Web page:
Long time since I last posted something like this, but I do remember you enjoyed it a lot, so I thought that I should finally do this one. Yesterday was the 1st day of spring and soon it’s summer and most of us (including myself ^_^) still have to plan their summer holidays. As you […]

March 21, 2015

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11:15 PM | Dom Juan’s opening
The opening lines of the Dom Juan plan by Molière, a play with highly subversive undertones about free will and religion. And this ode to tobacco that may get it banned in Australia, if the recent deprogramming of Bizet’s Carmen is setting a trend! [Personal note to Andrew: neither Molière’s not my research are or […]
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8:58 PM | a mad afternoon!
An insanely exciting final day and end to the 2015 Six Nations tournament! on the first game of the afternoon, Wales beat Italy in Rome by a sound 20-61!, turning them into likely champions. But then, right after, Ireland won against Scotland 10-40! In mythical Murrayfield. A feat that made them winners unless England won […]
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6:19 PM | Raccontare l'eclissi
foto di Luca Di FinoQuando il saggio indica la luna, lo stolto guarda l'eclissi. E si brucia la retina. E il saggio si ammazza dalle risate.Enrico MiceliDopo le foto di ieri, una raccolta di tweet e link e citazioni. Iniziamo con una serie di tweet di Giorgio Sestili segnalati da Luca Di Fino:Pensate alle popolazioni passate, che nulla sapevano sull'eclissi e sul moto dei pianeti. Improvvisamente, in pieno giorno, il buio! [1]Presagi funesti, segni anticipatori di sventure, sovvertimento […]
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4:00 PM | George Carlin (2) vs. Jacques Derrida; Updike advances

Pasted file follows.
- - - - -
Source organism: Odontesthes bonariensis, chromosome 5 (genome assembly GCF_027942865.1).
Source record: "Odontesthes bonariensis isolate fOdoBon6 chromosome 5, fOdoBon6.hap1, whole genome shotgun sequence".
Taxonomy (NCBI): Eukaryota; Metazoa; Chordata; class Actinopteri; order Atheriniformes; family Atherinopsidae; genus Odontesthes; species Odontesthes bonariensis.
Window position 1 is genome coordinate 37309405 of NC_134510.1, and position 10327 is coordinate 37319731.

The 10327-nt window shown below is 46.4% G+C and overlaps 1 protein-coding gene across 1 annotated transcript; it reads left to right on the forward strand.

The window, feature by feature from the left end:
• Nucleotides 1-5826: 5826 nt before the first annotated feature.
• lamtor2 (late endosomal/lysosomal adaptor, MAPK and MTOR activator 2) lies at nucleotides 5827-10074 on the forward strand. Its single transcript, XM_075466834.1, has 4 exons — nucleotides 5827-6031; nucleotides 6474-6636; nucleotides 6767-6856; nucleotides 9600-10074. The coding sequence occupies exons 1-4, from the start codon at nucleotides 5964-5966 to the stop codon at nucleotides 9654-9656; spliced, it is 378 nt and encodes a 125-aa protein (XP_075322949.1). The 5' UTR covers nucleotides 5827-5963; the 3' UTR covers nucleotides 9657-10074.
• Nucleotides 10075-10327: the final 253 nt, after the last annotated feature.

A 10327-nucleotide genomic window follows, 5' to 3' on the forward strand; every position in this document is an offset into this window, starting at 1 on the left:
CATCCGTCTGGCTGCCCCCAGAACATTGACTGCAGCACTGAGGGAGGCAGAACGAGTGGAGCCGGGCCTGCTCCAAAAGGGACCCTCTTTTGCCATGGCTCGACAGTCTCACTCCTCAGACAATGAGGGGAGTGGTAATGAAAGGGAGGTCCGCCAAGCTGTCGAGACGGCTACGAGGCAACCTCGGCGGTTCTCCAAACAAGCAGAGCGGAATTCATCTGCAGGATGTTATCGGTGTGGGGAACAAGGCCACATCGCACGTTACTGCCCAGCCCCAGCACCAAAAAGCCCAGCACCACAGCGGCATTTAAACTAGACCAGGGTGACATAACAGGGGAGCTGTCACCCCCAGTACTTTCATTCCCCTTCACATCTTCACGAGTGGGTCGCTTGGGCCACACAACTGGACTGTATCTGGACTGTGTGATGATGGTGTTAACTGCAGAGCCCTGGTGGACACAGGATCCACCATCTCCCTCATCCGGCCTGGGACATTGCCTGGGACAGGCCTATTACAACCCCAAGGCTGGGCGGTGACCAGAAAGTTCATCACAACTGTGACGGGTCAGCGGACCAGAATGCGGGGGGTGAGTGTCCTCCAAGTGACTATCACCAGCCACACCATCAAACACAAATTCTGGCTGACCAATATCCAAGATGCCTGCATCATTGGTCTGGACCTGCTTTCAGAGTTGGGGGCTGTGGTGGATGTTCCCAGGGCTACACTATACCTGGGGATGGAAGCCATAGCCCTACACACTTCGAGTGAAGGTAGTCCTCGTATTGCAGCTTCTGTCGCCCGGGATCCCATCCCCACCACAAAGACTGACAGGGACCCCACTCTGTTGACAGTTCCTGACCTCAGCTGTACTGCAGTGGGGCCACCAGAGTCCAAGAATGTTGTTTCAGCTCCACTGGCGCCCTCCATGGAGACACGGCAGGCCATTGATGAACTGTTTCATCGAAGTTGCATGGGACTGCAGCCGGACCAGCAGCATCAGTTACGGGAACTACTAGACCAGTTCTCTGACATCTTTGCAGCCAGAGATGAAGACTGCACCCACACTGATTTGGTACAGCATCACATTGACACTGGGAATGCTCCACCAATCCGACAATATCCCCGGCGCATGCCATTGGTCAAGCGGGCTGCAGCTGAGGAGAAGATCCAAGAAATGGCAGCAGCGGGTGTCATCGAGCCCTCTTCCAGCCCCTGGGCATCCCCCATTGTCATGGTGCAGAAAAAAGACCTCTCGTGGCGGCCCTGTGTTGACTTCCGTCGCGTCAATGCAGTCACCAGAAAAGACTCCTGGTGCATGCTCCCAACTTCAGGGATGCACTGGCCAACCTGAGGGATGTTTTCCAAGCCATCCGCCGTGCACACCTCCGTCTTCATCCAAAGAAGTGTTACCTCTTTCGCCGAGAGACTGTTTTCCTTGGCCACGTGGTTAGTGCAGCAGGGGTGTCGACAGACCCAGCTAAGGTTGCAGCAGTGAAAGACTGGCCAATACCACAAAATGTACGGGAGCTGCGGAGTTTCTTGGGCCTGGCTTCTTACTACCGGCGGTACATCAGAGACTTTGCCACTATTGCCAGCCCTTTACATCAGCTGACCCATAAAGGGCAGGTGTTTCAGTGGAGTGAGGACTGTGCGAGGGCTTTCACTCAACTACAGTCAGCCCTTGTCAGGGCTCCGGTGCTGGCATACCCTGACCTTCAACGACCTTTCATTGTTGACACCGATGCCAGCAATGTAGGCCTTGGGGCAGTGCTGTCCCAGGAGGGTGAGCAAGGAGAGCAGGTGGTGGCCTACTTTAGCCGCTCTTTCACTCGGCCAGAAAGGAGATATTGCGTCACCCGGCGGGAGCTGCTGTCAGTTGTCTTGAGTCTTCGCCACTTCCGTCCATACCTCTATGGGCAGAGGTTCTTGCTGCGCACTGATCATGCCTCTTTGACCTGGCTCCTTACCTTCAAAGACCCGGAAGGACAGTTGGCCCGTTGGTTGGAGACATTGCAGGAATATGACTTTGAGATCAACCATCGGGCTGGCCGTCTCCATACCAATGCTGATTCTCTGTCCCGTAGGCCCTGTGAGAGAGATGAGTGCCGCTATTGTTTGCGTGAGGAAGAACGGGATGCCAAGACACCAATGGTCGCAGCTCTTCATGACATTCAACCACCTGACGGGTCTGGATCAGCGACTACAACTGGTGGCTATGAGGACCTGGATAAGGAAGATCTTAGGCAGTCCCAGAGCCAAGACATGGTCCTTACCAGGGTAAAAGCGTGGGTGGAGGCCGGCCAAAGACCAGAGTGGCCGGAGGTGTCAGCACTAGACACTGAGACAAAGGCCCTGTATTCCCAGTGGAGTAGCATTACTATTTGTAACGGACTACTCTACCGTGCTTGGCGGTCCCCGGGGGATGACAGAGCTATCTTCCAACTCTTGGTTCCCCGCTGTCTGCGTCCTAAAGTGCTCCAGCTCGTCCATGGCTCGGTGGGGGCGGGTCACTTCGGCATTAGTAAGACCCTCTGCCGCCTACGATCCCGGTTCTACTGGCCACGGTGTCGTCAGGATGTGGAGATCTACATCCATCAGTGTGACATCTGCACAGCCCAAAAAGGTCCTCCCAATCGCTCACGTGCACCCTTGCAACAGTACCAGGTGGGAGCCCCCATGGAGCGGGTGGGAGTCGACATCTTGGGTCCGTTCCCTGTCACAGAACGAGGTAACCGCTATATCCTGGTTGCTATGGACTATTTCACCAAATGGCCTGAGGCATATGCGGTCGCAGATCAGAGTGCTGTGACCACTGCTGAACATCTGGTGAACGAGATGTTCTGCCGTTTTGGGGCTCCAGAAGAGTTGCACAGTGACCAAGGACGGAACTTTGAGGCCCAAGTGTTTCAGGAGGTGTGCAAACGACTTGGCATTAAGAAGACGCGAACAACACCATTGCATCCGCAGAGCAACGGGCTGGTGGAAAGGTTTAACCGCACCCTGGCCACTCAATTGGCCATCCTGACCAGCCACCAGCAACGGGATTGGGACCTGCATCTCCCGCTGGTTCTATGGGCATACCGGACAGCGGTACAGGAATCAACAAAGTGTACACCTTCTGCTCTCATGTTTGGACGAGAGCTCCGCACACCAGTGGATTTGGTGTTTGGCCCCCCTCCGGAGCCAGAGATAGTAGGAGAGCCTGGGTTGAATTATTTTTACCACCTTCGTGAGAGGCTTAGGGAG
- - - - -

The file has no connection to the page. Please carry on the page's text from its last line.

Yesterday‘s best comment comes from Zbicyclist, who wrote: My wife would prefer I not go to a talk by someone who wrote so extensively about adultery. But of course that would rule out both John Updike and Bertrand Russell. We could use “number of wives” as a tiebreaker, but instead I’ll go with Updike based […] The post George Carlin (2) vs. Jacques Derrida; Updike advances appeared first on Statistical Modeling, Causal Inference, and Social Science.
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1:18 PM | more gray matters
Filed under: pictures Tagged: clouds, eclipse, INSEE, Malakoff
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1:02 PM | “How the Internet Scooped Science (and What Science Still Has to Offer)”
Brian Silver pointed me to this post from Andrew Lindner: This week, my manuscript, co-authored by Melissa Lindquist and Julie Arnold, “Million Dollar Maybe? The Effect of Female Presence in Movies on Box Office Returns” was published online by Sociological Inquiry. It will appear in print later this year. So far, no surprises. A researcher […] The post “How the Internet Scooped Science (and What Science Still Has to Offer)” appeared first on Statistical Modeling, […]